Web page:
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In silico study on the effects of carbonyl groups on chemical equilibrium of reactions with a polar product occurring under confinement in pores of activated carbons

Furmaniak, S., Gauden, P.A., Patrykiejew, A., Szymański, G., Miśkiewicz, R. and Kowalczyk, P. (2019) In silico study on the effects of carbonyl groups on chemical equilibrium of reactions with a polar product occurring under confinement in pores of activated carbons. Chemical Engineering Communications . In Press.

Link to Published Version: https://doi.org/10.1080/00986445.2019.1700115
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Abstract

This work has presented the results of the first systematic reactive Monte Carlo studies on the influence of oxygen surface groups on the equilibria of reaction leading to the polar product in pores of activated carbons. Carbonyl groups have been chosen as the simple representative of the oxygen functionalities. It should be noted that the effects of the chemical nature of carbon surface on the studied phenomenon are not sufficiently known. The results of our theoretical studies have provided some general regularities which can be adapted to the real processes and show the direction of synthesis/modification of carbon to maximize the yield of reaction. Firstly, it has been shown that oxidation of carbonaceous surface significantly increases the amount of formed product when it is quite polar, i.e., its dipole moment is equal to 1.25 Debye which is the value comparable with the polarity of hydrochloride or ammonia molecules. Next, it has been examined how polar the product should be to observe significant effects of the surface functionalities. It has been found that the yield is only slightly raised when the dipole moment does not exceed 0.5 Debye. The increase of polarity above this value is connected with a rapid non-linear increase of the product amount in the pores. The obtained results have proven that the effects of confinement in carbonaceous pores for the considered class of reaction can be emphasized by the choice of highly microporous carbons and the oxidation of their surface.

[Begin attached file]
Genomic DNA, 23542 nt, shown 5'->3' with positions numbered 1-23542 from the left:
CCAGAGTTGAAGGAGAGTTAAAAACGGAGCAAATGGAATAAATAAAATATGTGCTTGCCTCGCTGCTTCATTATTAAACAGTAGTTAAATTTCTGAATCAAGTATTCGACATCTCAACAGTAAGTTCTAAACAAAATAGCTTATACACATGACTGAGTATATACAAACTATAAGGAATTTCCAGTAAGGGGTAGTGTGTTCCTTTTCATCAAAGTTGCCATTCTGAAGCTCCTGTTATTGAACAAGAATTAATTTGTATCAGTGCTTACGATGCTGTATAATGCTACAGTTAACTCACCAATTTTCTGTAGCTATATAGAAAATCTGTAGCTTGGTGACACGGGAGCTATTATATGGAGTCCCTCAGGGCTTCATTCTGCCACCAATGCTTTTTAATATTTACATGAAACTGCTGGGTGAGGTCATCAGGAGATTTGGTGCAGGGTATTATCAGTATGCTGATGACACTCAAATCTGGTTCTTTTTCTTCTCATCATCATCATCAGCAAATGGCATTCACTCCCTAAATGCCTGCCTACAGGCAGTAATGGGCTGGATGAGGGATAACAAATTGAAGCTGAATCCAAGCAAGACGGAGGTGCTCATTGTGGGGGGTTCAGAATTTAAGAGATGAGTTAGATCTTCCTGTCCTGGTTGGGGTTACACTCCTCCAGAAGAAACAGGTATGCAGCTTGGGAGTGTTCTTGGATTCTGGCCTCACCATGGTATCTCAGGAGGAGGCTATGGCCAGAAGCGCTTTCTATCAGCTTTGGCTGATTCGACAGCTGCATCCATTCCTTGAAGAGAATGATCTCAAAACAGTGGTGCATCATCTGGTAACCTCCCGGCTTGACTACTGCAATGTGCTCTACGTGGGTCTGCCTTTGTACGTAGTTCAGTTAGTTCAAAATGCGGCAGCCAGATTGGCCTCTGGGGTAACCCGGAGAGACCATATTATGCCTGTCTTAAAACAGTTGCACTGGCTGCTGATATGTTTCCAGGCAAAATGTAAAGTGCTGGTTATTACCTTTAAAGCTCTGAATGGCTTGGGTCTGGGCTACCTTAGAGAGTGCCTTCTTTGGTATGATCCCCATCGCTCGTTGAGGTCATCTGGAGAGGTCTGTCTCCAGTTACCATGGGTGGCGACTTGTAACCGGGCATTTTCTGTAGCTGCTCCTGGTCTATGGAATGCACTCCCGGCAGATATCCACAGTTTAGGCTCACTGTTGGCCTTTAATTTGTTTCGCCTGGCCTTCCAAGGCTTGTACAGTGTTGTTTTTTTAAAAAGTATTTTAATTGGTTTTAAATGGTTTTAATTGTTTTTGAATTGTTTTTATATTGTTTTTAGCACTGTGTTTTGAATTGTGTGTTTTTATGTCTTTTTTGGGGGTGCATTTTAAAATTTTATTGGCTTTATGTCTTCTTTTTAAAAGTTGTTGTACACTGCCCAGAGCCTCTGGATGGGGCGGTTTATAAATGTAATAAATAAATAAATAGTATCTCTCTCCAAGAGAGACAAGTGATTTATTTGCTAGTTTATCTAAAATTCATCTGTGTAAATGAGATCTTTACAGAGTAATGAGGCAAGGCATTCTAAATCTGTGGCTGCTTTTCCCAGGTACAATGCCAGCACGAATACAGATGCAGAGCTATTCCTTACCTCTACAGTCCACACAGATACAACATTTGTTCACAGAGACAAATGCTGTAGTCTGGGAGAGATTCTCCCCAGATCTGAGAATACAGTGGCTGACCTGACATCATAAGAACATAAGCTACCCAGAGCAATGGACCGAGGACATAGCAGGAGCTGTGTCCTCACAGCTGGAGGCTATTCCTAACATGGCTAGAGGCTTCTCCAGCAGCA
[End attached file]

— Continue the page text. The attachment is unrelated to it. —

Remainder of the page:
Item Type: Journal Article
Murdoch Affiliation: College of Science, Health, Engineering and Education
Publisher: Taylor & Francis
URI: http://researchrepository.murdoch.edu.au/id/eprint/54010
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